Trump as nominee improves odds for parts of Obama’s legacy

Donald Trump's rise to the presumptive Republican nominee makes some of Obama's main achievements more likely to survive after the next president takes over.

Republican presidential candidate Donald Trump speaks during a primary night news conference, Tuesday, May 3, 2016, in New York. (AP Photo/Mary Altaffer)

WASHINGTON (AP) — There’s no cheering at the White House for Donald Trump’s success. Yet for President Barack Obama, things could be worse.

Trump’s ascent as the presumptive Republican nominee makes some of Obama’s main achievements more likely to survive after the next president takes over. Trump’s policy prescriptions, while full of contradictions and short on specifics, are generally closer to Obama’s than those of Trump’s closest GOP rival, Texas Sen. Ted Cruz.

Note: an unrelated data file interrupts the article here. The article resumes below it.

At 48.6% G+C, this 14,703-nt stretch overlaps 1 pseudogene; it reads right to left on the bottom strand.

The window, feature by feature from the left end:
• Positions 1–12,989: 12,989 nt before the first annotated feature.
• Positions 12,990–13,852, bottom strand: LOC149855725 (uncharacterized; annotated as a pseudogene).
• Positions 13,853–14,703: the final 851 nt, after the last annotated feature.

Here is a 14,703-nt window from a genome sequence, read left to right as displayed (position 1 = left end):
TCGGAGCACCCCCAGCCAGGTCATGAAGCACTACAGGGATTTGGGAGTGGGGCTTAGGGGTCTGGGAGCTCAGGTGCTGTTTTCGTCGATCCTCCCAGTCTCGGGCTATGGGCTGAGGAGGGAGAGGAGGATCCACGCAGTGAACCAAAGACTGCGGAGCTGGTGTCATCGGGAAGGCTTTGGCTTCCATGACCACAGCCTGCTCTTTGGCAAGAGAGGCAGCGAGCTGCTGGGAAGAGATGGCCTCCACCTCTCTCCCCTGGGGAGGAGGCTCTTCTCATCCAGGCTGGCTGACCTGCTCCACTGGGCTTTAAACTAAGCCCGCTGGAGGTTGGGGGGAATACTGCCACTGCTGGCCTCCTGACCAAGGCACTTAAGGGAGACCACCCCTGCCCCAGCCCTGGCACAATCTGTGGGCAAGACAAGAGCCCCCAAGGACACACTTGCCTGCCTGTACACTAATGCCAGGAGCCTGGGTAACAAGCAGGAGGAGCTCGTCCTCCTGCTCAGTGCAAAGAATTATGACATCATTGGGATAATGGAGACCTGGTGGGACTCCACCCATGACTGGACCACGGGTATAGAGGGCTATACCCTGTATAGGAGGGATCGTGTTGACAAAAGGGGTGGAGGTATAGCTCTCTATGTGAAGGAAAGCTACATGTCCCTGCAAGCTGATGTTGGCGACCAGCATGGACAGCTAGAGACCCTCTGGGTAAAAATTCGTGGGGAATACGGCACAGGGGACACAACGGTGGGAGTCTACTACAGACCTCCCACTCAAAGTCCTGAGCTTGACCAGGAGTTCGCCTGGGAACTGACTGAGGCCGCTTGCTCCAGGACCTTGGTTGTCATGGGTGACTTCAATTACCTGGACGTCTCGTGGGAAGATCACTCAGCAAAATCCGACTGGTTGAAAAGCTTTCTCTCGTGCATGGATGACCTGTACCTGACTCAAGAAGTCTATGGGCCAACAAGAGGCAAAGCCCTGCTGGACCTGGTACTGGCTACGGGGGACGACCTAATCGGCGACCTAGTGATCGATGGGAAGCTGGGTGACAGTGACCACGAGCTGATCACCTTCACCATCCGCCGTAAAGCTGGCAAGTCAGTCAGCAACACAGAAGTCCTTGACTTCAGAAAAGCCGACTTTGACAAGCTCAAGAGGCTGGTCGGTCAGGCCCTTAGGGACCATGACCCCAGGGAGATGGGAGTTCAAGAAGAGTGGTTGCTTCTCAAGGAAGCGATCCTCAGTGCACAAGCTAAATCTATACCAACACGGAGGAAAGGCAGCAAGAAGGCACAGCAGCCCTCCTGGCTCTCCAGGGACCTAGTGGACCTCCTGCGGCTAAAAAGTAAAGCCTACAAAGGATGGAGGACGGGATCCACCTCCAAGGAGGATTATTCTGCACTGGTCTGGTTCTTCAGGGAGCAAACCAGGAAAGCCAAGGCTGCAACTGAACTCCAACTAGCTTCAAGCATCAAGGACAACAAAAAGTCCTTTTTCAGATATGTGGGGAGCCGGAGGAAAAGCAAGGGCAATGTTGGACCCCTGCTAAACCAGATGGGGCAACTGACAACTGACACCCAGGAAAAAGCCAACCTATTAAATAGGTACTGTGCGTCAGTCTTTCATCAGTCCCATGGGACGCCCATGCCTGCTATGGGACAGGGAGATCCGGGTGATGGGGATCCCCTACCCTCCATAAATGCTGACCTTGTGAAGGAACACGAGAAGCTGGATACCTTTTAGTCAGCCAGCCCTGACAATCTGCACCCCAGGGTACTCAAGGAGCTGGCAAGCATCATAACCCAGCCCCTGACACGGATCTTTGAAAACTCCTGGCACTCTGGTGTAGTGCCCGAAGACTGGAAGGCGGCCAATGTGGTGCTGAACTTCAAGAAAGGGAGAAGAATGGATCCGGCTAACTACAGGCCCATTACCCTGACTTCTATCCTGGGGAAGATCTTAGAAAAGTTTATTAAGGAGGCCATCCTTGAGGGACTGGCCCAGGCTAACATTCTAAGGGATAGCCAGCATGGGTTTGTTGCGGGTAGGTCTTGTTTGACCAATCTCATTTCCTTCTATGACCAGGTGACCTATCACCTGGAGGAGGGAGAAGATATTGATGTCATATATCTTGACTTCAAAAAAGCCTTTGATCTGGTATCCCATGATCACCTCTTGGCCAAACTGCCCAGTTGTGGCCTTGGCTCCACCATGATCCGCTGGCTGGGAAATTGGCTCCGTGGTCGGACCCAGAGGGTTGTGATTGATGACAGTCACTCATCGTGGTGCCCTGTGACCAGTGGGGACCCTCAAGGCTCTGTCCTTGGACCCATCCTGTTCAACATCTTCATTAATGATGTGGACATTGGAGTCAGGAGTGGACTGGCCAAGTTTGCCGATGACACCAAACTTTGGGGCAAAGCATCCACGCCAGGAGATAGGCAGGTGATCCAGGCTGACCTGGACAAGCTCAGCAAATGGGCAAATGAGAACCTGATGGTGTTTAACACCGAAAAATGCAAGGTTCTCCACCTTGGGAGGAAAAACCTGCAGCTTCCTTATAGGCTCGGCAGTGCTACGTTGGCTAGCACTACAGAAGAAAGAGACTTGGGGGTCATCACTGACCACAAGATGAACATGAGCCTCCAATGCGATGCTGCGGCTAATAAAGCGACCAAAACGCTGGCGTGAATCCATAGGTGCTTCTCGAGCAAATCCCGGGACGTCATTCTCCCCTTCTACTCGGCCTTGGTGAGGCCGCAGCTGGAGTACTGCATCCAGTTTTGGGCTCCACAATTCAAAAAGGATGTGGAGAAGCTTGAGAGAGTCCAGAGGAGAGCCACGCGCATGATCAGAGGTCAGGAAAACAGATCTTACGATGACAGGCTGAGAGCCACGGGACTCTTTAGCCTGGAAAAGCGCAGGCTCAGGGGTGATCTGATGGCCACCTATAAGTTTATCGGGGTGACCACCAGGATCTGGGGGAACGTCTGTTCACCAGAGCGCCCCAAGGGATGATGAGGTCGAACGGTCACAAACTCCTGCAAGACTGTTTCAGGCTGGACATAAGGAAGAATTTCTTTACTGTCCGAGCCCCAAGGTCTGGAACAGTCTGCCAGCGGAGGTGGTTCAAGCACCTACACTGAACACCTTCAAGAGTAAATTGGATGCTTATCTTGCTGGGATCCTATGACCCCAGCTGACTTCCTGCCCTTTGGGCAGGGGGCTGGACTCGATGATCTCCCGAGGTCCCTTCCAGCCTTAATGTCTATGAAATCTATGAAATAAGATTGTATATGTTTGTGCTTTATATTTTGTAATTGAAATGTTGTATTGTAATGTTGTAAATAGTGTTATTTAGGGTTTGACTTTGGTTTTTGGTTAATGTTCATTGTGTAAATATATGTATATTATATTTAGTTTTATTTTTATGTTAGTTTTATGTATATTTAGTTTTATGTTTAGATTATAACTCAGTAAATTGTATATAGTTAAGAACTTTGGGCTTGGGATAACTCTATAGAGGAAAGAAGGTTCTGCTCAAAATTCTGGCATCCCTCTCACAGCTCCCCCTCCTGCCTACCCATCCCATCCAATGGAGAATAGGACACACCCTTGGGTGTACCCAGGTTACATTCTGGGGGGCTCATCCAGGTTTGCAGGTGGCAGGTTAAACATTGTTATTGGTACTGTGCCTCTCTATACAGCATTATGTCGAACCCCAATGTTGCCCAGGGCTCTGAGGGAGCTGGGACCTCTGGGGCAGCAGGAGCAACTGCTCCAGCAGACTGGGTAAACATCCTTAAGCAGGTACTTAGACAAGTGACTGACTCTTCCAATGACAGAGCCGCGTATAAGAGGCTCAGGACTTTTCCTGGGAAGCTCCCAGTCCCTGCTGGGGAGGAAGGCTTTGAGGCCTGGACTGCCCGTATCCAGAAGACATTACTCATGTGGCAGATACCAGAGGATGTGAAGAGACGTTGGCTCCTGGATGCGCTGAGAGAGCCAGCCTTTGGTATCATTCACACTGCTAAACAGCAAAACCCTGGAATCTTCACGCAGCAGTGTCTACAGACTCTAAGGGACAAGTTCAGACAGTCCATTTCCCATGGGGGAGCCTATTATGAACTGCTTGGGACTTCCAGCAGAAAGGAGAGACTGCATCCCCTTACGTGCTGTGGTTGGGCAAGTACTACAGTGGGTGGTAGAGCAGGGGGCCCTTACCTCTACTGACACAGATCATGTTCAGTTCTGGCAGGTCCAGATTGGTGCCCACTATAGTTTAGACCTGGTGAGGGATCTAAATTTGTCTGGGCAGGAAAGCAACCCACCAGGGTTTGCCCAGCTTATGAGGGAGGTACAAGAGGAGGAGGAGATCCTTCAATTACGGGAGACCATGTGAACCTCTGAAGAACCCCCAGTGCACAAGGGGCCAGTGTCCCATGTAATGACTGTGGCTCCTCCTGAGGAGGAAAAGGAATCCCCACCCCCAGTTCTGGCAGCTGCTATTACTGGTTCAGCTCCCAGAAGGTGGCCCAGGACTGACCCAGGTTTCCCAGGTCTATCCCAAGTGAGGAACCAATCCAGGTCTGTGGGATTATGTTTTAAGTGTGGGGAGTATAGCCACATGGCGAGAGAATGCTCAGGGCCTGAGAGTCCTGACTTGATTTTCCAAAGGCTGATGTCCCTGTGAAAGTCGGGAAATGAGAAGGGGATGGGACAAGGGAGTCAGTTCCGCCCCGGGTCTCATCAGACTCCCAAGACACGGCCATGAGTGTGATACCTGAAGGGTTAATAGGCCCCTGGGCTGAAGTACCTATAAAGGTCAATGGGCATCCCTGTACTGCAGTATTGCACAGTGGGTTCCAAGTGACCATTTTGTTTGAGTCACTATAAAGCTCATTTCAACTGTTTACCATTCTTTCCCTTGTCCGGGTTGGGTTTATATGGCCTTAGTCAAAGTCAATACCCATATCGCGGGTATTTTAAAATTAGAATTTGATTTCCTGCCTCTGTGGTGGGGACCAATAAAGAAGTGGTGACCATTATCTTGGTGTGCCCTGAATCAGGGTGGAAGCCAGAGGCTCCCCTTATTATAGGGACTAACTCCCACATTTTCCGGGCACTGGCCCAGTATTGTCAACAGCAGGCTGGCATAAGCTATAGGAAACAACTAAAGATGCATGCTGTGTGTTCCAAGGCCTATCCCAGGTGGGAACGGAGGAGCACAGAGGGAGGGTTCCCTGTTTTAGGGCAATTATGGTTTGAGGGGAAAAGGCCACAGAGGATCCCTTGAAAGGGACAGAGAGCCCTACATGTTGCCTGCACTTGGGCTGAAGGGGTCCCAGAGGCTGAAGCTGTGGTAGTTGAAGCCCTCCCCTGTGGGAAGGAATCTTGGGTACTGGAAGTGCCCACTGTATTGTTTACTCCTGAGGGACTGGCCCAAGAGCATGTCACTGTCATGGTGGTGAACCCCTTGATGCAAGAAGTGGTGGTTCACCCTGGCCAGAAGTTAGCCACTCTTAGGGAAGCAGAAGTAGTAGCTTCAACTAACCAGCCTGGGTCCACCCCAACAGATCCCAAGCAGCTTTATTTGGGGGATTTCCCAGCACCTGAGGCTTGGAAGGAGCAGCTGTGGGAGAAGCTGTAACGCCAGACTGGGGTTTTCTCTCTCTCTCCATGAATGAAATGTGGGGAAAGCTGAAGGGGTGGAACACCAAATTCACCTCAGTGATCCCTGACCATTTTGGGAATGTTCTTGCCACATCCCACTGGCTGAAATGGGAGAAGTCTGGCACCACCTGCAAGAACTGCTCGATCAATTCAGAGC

Where Cruz opposed Obama’s outreach to Cuba, Trump said it’s “fine,” though he would have handled it differently. Trump even has embraced a few essential elements of Obama’s health law, long the bane of the Republican Party. On gay and transgender rights, the New York businessman has taken a softer tone than Cruz and most of the other Republicans who sought the nomination, too.

To be sure, a Trump presidency would be bad news for most of Obama’s legacy. After all, Trump has said Obama may go down as the worst president in history.

Trump has said that if he’s elected, he’ll terminate Obama’s immigration actions and build a wall on the border with Mexico. He rails against Obama’s trade deals and laughs off concerns about climate change, while saying he would repeal the Dodd-Frank financial reforms.

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